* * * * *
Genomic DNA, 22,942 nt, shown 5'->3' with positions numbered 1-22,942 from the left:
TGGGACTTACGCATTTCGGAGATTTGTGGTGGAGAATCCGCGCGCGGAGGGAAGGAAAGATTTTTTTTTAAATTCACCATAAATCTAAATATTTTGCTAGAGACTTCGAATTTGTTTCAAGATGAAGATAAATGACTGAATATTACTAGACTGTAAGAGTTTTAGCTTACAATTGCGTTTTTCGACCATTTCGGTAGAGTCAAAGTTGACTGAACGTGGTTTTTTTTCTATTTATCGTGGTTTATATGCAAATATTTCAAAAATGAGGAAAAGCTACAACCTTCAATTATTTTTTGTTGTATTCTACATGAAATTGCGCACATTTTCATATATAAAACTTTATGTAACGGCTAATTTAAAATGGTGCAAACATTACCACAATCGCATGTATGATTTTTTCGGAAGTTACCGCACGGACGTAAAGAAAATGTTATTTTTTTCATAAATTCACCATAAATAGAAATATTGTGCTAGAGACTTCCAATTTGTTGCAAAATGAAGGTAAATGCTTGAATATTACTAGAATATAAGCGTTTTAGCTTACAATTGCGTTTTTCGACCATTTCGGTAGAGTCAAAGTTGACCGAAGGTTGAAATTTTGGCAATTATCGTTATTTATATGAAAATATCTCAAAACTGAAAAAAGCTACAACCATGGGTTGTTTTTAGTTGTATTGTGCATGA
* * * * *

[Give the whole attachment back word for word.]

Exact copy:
Genomic DNA, 22,942 nt, shown 5'->3' with positions numbered 1-22,942 from the left:
TGGGACTTACGCATTTCGGAGATTTGTGGTGGAGAATCCGCGCGCGGAGGGAAGGAAAGATTTTTTTTTAAATTCACCATAAATCTAAATATTTTGCTAGAGACTTCGAATTTGTTTCAAGATGAAGATAAATGACTGAATATTACTAGACTGTAAGAGTTTTAGCTTACAATTGCGTTTTTCGACCATTTCGGTAGAGTCAAAGTTGACTGAACGTGGTTTTTTTTCTATTTATCGTGGTTTATATGCAAATATTTCAAAAATGAGGAAAAGCTACAACCTTCAATTATTTTTTGTTGTATTCTACATGAAATTGCGCACATTTTCATATATAAAACTTTATGTAACGGCTAATTTAAAATGGTGCAAACATTACCACAATCGCATGTATGATTTTTTCGGAAGTTACCGCACGGACGTAAAGAAAATGTTATTTTTTTCATAAATTCACCATAAATAGAAATATTGTGCTAGAGACTTCCAATTTGTTGCAAAATGAAGGTAAATGCTTGAATATTACTAGAATATAAGCGTTTTAGCTTACAATTGCGTTTTTCGACCATTTCGGTAGAGTCAAAGTTGACCGAAGGTTGAAATTTTGGCAATTATCGTTATTTATATGAAAATATCTCAAAACTGAAAAAAGCTACAACCATGGGTTGTTTTTAGTTGTATTGTGCATGA